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Article
December 1963

Are Postoperative Narcotics Necessary?

Author Affiliations

SAN FRANCISCO
Associate Professor of Surgery and Chief, Cardiac Surgery.; From the Department of Surgery, University of California Medical Center.

Arch Surg. 1963;87(6):912-915. doi:10.1001/archsurg.1963.01310180028007
Abstract

The routine liberal administration of narcotics to the postoperative patient is a deeply rooted surgical tradition based on the erroneous impression that devastating pain is the inevitable consequence of a major surgical procedure. It is the purpose of this paper to assess the factors relating to pain in the postoperative period and to report an experience with a large consecutive series of surgical patients who have received (and required) either very small doses of narcotics or none at all.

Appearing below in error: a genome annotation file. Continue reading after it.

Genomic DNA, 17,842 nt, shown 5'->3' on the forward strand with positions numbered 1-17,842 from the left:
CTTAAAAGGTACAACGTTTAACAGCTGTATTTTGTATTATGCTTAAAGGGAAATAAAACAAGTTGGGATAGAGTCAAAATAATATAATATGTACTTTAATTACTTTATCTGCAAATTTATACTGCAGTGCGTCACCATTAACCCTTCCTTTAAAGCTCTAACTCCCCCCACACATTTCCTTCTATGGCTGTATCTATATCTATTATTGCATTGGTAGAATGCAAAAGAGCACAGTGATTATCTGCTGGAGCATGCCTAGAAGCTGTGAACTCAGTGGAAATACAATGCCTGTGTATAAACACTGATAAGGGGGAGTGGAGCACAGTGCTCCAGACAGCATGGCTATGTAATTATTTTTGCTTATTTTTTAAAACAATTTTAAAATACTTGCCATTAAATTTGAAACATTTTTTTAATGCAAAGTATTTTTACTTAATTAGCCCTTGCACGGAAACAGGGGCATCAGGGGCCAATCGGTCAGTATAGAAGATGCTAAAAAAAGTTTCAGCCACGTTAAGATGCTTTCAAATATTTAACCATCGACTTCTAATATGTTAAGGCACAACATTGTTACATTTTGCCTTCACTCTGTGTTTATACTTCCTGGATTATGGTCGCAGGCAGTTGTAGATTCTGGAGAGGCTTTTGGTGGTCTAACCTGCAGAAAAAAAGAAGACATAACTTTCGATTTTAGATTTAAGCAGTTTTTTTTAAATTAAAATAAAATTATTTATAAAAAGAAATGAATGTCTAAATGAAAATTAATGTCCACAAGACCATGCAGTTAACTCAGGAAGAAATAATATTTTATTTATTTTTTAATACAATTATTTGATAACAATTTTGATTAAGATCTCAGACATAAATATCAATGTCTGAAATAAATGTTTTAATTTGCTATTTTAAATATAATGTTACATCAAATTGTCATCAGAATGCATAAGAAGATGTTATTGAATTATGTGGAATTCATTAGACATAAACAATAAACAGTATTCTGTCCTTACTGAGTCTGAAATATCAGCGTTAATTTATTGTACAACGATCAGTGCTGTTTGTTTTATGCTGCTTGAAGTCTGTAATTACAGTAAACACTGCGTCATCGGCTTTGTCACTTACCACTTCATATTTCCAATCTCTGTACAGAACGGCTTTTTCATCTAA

From observations on laboratory animals and human infants (whose pain threshold has been demonstrated to be lower than that of adults1), it is notable that major pain and discomfort are rarely evident after surgical procedures. It is also well known that a person can sustain major tissue damage in war combat or in an athletic contest and yet continue in active motion with minimal discomfort, sometimes being completely unaware of

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